Latif helped Javier up to the back and then he spoke to him: “Will you be my Juliet this time again?”
Javier nodded with his little rabbit head and Latif knelt down. He looked up to Javier and hold is hand up. Javier squealed quietly as Latif started:
Javier knew it was his part now and so he squealed again. And Latif replied and so they finished the whole scene. Latif took Javier in his arms and cuddled him a moment long. When he put the rabbit back in the cage, he gave him an extra carrot and added as always: “You are the best Juliet ever.” Then he left and usually didn’t come back till late at night. Javier glanced out of the cage, which was placed on a table near the window and surveyed the city. In the morning dust he saw the Eiffel appearing and on the balcony landed Mabel the dove. Tower
But Javier didn’t say a thing and still stared at the Eiffel. Tower
“One day,” he said after a while, “one day I will be on the stage of the Le Théâtre Anglais Royal and everybody will see me and everybody will applaud and I will be an acteur fameux.”
“Eh oui, mon ami. I don’t want to disappoint you, but I’ve never heard of a rabbit being on the stage of the Théâtre Anglais Royal or on any other stage in Paris.”
“But Latif told me, that I’m the best Juliet ever, so they need me.”
Mabel sighed. “I wish you luck mon ami. I will go now and see, if I find some breakfast in the Jardin des Tuileries.” Before Mabel left she pulled away the stick, which locked Javier’s cage so he could swing around in the apartment high above the streets of the city of love. Mabel soared away and Javier gave her a longingly look. He hoppled to the bookshelf and pulled out another edition of Shakespeare’s collected plays and transported it to the balcony where he started to read. He knew every play by heart, but he still couldn’t let go of this habit. Very carefully he turned the pages with his claws so he didn’t rip it. When he was at the second scene of the fourth act of Othello Javier winced.
Somebody was on the door. Somebody turned the key in the lock. And somebody came in. It was Latif. But what did he do here, it was way too early. Quickly Javier raced back to his cage and pretended to be the tame and good rabbit he usually was. Latif stormed in the apartment and kneed down in front of the cage, where Javier pretended to nipple on the carrot.
Desperately Latif reached up: "Javier...it is over." He sighed. Javier put up his ears. What happened, did the Theatre catch fire or did the premier minister prohibit acting?
"We can not do the premiere tonight; Belle ma Juliette became sick. She lost her voice."
Oh no, that was terrible. Every rehearsal would have been for nothing. Latif got up, touched his head and walked agitated in circles in the sunny living room.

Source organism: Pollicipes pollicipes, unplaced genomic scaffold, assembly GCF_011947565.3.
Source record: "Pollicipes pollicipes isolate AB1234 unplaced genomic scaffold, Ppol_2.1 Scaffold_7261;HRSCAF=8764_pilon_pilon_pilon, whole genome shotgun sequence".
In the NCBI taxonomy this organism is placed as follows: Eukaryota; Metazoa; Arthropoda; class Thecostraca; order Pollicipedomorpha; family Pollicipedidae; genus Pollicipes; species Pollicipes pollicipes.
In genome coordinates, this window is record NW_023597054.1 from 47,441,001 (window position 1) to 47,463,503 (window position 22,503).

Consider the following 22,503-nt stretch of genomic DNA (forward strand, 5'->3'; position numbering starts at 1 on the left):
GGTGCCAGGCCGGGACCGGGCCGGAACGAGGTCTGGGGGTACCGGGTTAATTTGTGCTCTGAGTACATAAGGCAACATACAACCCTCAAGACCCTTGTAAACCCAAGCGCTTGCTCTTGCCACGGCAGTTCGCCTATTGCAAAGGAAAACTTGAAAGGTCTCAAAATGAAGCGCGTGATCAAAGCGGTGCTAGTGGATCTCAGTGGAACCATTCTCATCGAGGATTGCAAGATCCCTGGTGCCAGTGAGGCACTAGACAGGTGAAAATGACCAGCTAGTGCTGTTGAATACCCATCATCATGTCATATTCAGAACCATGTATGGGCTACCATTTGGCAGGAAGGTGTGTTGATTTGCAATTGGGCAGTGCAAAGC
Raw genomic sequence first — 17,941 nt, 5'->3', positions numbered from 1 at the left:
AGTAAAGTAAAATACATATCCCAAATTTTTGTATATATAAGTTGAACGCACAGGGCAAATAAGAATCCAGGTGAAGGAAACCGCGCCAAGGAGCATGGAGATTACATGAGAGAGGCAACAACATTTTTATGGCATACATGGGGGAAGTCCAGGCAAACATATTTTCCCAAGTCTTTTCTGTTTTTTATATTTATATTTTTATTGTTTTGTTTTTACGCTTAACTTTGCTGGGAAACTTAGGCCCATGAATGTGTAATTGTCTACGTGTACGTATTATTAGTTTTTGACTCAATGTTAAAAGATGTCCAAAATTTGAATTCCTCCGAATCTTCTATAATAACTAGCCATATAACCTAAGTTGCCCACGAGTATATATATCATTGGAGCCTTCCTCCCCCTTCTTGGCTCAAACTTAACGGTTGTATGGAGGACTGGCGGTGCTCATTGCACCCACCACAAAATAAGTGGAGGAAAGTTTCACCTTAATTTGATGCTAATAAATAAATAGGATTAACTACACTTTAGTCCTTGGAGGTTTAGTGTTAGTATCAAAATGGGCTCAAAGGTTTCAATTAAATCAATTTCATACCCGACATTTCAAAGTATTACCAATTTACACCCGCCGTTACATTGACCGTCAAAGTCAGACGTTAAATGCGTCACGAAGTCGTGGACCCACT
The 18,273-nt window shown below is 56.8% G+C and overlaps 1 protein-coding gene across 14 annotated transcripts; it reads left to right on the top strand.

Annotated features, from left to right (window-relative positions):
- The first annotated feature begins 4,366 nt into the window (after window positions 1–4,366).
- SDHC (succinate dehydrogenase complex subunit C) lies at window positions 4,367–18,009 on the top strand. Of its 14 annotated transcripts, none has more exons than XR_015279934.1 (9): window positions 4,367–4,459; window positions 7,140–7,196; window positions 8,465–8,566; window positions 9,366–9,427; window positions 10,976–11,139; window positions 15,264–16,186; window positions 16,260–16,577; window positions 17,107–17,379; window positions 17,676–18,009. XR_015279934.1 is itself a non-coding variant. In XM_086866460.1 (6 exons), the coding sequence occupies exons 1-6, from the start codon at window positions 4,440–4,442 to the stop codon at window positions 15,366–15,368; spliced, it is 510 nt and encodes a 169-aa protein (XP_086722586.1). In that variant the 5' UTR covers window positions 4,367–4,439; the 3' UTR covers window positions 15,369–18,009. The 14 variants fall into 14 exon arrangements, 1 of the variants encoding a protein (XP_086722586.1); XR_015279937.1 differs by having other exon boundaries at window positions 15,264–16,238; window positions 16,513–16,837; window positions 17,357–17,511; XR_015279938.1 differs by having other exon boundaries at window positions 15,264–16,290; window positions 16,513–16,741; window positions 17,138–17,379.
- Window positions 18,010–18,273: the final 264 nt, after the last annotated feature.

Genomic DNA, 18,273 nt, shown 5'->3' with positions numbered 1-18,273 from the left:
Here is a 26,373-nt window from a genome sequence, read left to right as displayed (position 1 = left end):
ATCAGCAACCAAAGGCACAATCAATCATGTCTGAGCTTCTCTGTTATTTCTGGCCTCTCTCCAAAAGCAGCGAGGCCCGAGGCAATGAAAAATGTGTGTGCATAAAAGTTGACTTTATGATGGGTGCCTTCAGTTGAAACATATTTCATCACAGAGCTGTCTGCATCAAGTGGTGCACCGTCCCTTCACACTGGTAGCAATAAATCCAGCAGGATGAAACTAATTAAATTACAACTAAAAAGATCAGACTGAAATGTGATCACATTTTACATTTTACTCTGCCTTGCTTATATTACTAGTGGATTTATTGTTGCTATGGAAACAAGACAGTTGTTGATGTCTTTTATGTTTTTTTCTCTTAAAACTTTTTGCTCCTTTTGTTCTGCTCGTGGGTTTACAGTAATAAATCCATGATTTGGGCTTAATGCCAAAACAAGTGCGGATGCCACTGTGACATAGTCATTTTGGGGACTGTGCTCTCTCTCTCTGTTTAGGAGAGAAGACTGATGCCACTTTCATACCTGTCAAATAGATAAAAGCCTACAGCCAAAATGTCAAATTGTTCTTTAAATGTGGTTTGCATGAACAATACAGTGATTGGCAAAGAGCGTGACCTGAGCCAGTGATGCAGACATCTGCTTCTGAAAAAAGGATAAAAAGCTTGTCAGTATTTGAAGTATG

"What can I do, what can I do?“ He whined. Javier couldn't bear that. He jumped out of the cage and up on the white chair, he even got up the seat back by himself. He squealed.
Latif paused instantly and looked at his rabbit. His eyes grew bigger and bigger and on his face appeared a wide smile.
"Javier," he shouted. "You! You are my salvation." And before Javier knew what happened, Latif stuffed him back in the cage and rushed the cage in his arms out of the apartment, down the five-hundred stairs and on to the street. Mabel, who just came back from breakfast looked puzzled down at what was happening. Latif put the cage on the front passenger's seat of his little Citroen, jumped in himself and started to the Théâtre Anglais Royal.
"Shakespeare isn't dead!" he shouted, when he walked in with the cage. The director, the prop man, the light men, the make up artist and all the actors, who were crying, turned around and stared with their red swollen eyes at Latif and Javier.
“Sacré bleu,” shouted the director and blew his nose with a white tissue hanging out of his black waistcoat. “Why do you bring this little carrot eater in our theatre? This place is only for real stars.”
“Javier is a real star, Monsieur Jeu. He will be a perfect Juliet. Just let me demonstrate.”
Latif took Javier out of his cage and carried him up the stage onto a balcony made of paper-mâché. Javier looked down to his master. His heart was beating fast like the flap of a hummingbird. Latif had chosen him to be his Juliet, the best Juliet ever. Now he needed to proof that he was worth it. He never would let his master down. And when Latif spoke his part Javier the rabbit missed not one cue. And when they were done there was a dead silence. Javier didn’t dare to move and suddenly a loud clapping started from the last tier. It was Monsieur Jeu. “Bravo! Bravo!” he shouted, “Javier you are employed!”
And so it happened, that Javier the white dwarf rabbit had his first grand entrance in the Théâtre Anglais Royal on this night in Paris. The audience was amazed and his rabbit heart was proud and happy as never before. He had five drops and the bath in the applause and the standing ovations made him to the happiest rabbit on earth. And somewhere in the audience he saw Mabel who applauded too and shouted something. The thunderous applause was so loud he had trouble to understand her. He put up his ears and finally he caught her word. “Wake up,” she yelled, “Wake up, mon ami.” He winced, blinked for a second and when he opened his eyes again, the dream was over. Sadly he realized, that he was still sitting on the balcony, the sun was already sinking under the horizon and dipped the sky in a wild mix of orange, red and purple. And the Shakespeare book was still on the second scene of the fourth act of Othello. Mabel sat on the balustrade and giggled.
“Eh mon ami, you were sleeping deep this time.”
“Then why did you wake me up?”
“I wanted to tell you that the premiere was a gigantesque success. Belle and Latif are the new stars of the Théâtre Anglais Royal. Oh she was such a wonderful Juliet.”
“Mhmm, thanks for telling me,” said Javier quietly and left in a huff back inside.